What’s in a name? House music goes by a lot of different names these days – deep house, acid house, tech house, moombahton, Melbourne bounce, the list goes on… What exactly is the difference between all of these styles, and who actually cares? If you’re a beginner DJ, understanding all of these house music subgenres might seem like a waste of time, but if you want to know how to DJ house music like a pro, it’s important to know as much as you can about the music you’re playing. The more you understand these subgenres, the more you’ll be able to take on gigs feeling like an expert rather than a newbie. Plus, if you’re a house fan, exploring all of these subgenres could help you discover some really cool new music. With that in mind, let’s dive in to some of the most popular house music subgenres.
Classic (Chicago) House
Chicago house is where it all began. In the 1970s and 80s, in the aftermath of the disco era, a number of Chicago-based producers started developing a new type of electronic dance music characterized by a repetitive four-on-the-floor kick drum beat. This eventually gave rise to the type of house music we hear on the radio today created by producers like Basement Jaxx, Carl Cox, Pete Tong, and Duke Dumont.
Deep house grew out of the 1980s Chicago house movement when producers started mixing funk, soul, and jazz elements with the classic house style. The name deep house refers to the fact that most deep house music is heavily reliant on big, deep bass sounds, and also has a darker tone to it than most other house music. Some contemporary practitioners of deep house include Lee Burridge, Solomun, Lee Foss, HNNY, and St. Germain.
Acid house is another of the house music subgenres to grow out of the 1980s Chicago house scene. Acid house is defined by squelching basslines (originally produced using Roland TB-303 synthesizer/sequencers), and fairly minimal song structures. Although acid house is not one of the big house music subgenres today, there are still producers and DJs such as DJ ARG, Boyz Noise, Paul Mac, and Acid Driver who are continuing the acid house tradition.
While house music began as a distinctly American genre, the emergence of progressive house in the UK scene in the early 1990s turned house music into an international music style. Progressive house grew out of the 1990s UK rave and club scene and saw producers incorporating elements of trance music into the traditional house style. Today, some of the world’s biggest DJs like Deadmau5, Avicii, Zedd, and Tiesto, are part of the progressive house movement.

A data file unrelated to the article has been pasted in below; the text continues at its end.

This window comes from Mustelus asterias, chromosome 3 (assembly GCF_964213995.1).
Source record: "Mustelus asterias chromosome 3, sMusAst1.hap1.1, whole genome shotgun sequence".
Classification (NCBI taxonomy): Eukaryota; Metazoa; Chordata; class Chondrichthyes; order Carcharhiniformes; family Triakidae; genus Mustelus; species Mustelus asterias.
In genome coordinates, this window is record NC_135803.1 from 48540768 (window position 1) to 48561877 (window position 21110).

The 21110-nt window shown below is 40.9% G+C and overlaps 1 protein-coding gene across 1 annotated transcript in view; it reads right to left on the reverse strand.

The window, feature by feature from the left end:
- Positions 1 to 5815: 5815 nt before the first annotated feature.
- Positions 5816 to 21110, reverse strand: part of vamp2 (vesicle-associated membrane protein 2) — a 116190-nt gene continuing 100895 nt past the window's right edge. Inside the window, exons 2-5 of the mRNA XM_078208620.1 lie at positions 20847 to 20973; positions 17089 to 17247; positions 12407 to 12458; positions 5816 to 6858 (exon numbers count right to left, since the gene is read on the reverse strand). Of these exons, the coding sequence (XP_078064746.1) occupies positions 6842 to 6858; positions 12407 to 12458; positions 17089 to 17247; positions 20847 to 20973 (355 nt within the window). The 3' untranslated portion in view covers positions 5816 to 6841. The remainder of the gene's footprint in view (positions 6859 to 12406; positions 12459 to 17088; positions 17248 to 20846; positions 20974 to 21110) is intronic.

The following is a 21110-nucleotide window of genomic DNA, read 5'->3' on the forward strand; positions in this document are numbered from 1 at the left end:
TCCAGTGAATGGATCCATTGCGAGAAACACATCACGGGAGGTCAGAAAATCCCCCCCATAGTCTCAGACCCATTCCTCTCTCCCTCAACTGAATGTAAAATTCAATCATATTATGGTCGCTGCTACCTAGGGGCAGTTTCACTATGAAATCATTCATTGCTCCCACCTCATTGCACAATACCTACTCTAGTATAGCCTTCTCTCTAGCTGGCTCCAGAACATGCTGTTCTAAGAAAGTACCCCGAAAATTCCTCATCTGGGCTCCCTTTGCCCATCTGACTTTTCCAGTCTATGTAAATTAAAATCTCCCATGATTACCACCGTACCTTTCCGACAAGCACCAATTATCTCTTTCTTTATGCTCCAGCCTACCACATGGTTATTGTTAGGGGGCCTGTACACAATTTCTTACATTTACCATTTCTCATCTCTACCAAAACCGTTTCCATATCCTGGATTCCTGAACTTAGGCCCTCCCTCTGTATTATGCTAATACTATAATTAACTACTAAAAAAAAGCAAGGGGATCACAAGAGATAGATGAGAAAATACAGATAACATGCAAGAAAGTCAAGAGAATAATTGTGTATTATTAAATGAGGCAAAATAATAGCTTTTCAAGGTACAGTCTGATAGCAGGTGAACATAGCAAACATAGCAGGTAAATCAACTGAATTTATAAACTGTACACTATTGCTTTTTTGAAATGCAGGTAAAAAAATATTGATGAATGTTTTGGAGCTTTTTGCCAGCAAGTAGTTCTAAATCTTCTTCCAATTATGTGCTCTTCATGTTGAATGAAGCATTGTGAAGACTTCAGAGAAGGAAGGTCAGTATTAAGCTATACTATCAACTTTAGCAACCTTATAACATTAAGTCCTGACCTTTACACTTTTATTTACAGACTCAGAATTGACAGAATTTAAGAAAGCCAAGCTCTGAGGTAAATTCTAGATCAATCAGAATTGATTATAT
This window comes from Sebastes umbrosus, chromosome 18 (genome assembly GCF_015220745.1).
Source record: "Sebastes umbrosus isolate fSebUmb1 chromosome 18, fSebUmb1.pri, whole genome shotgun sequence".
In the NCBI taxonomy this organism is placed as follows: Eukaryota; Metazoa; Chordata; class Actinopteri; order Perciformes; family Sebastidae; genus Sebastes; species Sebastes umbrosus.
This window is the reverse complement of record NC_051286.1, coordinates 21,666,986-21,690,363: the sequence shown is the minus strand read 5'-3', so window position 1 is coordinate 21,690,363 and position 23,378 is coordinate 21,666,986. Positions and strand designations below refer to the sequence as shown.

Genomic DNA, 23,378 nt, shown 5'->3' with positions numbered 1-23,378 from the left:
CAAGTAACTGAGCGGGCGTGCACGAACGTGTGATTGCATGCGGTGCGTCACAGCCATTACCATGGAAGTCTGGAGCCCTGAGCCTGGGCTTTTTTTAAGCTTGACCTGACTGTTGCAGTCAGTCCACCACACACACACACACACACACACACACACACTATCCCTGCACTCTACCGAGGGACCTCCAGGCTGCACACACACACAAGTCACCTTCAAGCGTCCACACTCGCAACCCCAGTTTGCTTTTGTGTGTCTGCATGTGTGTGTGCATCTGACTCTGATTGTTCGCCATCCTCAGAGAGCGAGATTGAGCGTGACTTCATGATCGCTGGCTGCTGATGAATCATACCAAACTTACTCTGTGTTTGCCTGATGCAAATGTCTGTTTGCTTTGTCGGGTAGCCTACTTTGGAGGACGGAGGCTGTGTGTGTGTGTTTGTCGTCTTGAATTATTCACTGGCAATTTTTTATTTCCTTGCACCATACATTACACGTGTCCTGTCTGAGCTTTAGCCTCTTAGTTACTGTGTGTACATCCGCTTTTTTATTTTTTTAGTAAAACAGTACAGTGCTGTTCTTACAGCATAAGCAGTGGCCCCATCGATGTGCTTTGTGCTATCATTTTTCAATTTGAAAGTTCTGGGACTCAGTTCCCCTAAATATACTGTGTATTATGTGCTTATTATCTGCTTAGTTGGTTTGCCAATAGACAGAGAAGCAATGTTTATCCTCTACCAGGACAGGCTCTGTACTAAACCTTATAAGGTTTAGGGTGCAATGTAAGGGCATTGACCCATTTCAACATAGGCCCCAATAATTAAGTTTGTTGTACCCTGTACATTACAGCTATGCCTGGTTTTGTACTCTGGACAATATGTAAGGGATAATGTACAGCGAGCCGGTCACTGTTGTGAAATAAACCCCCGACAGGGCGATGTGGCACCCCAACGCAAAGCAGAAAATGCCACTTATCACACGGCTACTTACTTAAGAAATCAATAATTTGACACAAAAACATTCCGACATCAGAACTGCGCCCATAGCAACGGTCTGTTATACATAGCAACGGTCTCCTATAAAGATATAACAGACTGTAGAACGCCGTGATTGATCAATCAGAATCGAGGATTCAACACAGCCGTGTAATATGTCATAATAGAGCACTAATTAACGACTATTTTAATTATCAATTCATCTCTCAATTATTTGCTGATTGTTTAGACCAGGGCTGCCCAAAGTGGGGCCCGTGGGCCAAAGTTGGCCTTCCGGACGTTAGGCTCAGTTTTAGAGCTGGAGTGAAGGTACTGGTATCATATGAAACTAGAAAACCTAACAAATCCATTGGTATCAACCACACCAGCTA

Tech house, as you might have already guessed, is a fusion of techno and house music. The tech house scene came out of the mid and late 1990s UK club scene, making this another example of how house music has grown to global status. Some notable tech house DJs working today include Pleasurekraft, UMEK, Craig Williams, Catz N Dogz, and Claude VonStoke.
Electro house came on the scene in the late 1990s and early 2000s when producers like Basement Jaxx and Mr. Oizo started combining house music with techno and electro pop influences. This subgenre typically uses faster tempos (around 130bpm), and is defined by heavy, distorted basslines that sometimes take the place of drum sounds. Later in the 2000s and 2010s, electro house gave rise to a number of other house music subgenres like big room, Dutch house, moombahton, and Melbourne bounce. Some of the worlds biggest DJs and producers like Steve Aoki, Skrillex, and Knife Party have been described as electro house artists.
Tropical house is a more recent emergence, coming on the scene in the 2010s through festivals like Tomorrowland. While tropical house is often categorized as a subgenre of deep house, tropical house can be seen as existing on the opposite end of the spectrum from deep house thanks to its bright and cheery sound. Tropical house artists build on the typical Chicago house sound by adding – you guessed it – lots of tropical and sunny sounds. While it originally began as more of a niche genre, tropical house broke through to the mainstream in 2015 with massive singles from Kygo and Felix Jaehn. Some other notable tropical house artists include Thomas Jack, Henry Krinkle, and Sam Feldt.
Once again, this list only scratches the surface of what’s out there for house music subgenres. Not included in this list are further genres, subgenres, and sub-subgenres like ghetto house, UK garage, night bass, microhouse, future house, fidget house, complextro, and others. In fact, probably in the time it took you to read this article, another genre of house music has been invented. That’s why it’s important to keep listening to new music and exploring new genres and subgenres in order to keep on top of what’s happening in the music world. If you want more info on EDM styles, we’ll continue to delve into this topic in the weeks and months to come on the blog. Or better yet, you can get to know these musical styles by taking DJ lessons and learning to play them yourself. For only $19.95 per month, you can become a member of Spin Academy, where you’ll get access to our video lessons which cover everything from basic skills like gain staging to advanced tricks like scratching and using effects.